Windows 8.1 Mail App Gets in Touch With Outlook.com

 
 
By Pedro Hernandez  |  Posted 2013-10-04 Email Print this article Print
 
 
 
 
 
 
 
Windows 8.1

Webmail gets touchy. Microsoft's long-awaited Windows 8.1 update will include a revamped, mobile-friendly Mail app that features tighter Outlook.com integration.

Inspired by the company's Outlook.com webmail service, Microsoft's Windows 8.1 operating system update will include a default email app that is designed with tablet users in mind.

A new Mail app awaits Windows 8.1 users when it is released Oct. 17 in the U.S., one that "is optimized for mobile devices, built for touch" wrote Dawn Martynuik, director of Outlook.com Product Marketing in a blog post. She added that one of Outlook.com's most popular features, Sweep, "is coming to the Mail app exclusively for people with an Outlook.com email account."

Sweep is a time-saving option that automates common email tasks and allows users to organize their inboxes. By invoking Sweep, users can move or delete all emails from a certain sender in one fell swoop. Users can optionally set Sweep rules for future emails or schedule the deletion of emails from certain senders after 30, 60 or 90 days. Other Outlook.com integrations include automatic replies and newsletter and social update categories that automatically organize emails fitting those criteria into separate views, further uncluttering the main inbox.

Mobile devices and their increased use also factored into the redesigned Mail app. Ryan Gavin, general manager Microsoft Apps and Services, wrote in a Windows Experience Blog post that "email is one of the most frequently performed activities for consumers on a tablet." Data collected by Microsoft backs up those claims.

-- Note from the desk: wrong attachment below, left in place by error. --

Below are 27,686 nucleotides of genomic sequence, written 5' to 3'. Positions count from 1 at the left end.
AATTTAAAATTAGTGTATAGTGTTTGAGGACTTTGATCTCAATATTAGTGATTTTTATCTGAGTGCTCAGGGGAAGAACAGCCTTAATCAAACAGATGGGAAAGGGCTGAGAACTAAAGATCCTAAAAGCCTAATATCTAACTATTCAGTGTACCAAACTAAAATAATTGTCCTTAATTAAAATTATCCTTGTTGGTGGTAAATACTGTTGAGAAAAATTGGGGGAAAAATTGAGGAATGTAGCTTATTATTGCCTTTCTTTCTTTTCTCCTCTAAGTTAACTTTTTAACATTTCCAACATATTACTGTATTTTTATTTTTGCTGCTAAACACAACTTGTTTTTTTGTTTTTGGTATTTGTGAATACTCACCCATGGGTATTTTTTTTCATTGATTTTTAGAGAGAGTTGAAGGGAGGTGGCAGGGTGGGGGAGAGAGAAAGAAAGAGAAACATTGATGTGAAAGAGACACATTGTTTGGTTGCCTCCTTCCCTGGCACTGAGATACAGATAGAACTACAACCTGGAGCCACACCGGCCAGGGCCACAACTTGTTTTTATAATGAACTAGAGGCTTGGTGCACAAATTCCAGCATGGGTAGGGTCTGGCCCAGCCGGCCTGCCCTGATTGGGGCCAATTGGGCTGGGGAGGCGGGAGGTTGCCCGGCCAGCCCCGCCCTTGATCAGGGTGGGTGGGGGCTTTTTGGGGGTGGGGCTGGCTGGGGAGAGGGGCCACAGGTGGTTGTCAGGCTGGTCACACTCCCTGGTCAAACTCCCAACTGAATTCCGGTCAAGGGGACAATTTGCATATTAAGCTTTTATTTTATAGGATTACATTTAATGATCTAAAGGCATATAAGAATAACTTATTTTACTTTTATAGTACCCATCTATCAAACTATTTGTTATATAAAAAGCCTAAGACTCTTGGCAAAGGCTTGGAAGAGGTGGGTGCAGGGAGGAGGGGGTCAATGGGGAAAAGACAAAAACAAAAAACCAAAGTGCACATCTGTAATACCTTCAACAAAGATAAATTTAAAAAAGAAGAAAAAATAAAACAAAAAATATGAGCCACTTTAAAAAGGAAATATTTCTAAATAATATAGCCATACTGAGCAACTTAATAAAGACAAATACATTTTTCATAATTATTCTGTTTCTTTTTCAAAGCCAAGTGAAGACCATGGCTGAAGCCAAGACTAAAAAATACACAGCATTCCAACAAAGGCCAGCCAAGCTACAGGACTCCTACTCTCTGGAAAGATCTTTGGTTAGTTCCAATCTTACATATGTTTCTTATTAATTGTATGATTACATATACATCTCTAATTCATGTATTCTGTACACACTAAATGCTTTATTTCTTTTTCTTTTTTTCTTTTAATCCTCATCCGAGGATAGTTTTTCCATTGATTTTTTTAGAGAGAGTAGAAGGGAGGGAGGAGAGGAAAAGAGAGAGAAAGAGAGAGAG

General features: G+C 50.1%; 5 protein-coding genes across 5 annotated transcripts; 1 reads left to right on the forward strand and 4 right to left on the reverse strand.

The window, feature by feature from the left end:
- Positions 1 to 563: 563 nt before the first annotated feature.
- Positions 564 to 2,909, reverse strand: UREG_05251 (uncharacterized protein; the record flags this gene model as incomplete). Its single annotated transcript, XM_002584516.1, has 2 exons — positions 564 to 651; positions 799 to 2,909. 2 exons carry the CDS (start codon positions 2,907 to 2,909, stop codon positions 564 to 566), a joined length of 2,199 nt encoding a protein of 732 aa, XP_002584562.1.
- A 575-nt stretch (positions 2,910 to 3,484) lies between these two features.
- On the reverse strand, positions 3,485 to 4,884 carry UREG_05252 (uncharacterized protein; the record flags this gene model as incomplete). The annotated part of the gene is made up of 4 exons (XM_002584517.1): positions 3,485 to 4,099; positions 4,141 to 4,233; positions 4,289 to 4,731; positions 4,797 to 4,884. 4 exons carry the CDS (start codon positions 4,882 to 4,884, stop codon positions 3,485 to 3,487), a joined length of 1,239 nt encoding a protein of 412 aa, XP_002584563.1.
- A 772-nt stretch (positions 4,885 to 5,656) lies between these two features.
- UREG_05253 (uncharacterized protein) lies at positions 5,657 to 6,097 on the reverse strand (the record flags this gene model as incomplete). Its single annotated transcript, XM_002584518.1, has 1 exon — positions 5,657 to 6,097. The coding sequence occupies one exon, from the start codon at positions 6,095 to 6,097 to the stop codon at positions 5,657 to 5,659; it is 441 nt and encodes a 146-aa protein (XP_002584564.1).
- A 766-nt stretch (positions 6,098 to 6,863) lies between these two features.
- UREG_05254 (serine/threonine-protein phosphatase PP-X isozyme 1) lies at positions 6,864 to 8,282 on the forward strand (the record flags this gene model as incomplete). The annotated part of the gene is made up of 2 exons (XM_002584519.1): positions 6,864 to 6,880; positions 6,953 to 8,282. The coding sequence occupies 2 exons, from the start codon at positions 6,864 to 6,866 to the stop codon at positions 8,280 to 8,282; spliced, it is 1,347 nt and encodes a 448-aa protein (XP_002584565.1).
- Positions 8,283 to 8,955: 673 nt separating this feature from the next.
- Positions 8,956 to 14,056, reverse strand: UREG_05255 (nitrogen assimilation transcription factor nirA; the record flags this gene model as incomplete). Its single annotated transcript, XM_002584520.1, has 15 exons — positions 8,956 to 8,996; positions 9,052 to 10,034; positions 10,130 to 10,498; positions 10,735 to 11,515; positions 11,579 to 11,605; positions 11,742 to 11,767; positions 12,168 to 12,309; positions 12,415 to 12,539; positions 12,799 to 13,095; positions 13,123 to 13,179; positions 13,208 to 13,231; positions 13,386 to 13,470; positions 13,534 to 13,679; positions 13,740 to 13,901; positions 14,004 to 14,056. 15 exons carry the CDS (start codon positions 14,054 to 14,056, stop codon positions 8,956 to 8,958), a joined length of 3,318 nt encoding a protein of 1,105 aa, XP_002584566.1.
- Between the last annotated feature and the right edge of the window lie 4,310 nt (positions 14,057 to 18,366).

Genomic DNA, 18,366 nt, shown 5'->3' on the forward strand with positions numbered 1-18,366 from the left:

Gavin wrote that a majority of Outlook.com users (68 percent) access their Outlook.com accounts on a mobile device and that more people use the webmail service on a smartphone or tablet than in an Internet browser.

Indicating that the service is growing fast, he added that "Outlook.com mobile usage has tripled in the last year." On May 2, the company reported "over 400 million active Outlook.com accounts, including 125 million that are accessing email, calendar and contacts on a mobile device using Exchange ActiveSync," according to Outlook.com Group Program Manager Dick Craddock.

As a reflection of these mobile trends, Microsoft is touting the touch-enabled strides the company made with the Mail app for Windows 8.1. "Building for touch brought a wide range of improvements across the Mail app in Windows 8.1," wrote Gavin.

Among the enhancements are "easier ways to select one or more messages" using checkboxes and the new ability to drag-and-drop messages into a folder. The app bar has been rearranged to offer faster access to new features and now also sports a message preview.

A new feature called the "power pane" adds a dash of intelligence to help users further organize their inboxes. The Mail app populates the Frequent view within the People menu by analyzing an inbox and identifying contacts that keep in regular touch.

Business users will "find support for advanced IT policies (like authenticated proxies and special certificates), thanks to our complete implementation of the EAS protocol," Gavin wrote. New multi-account features help users juggle personal and work emails, he added.

 
 
 
 
 
 
 
 
 
 
 
 
 

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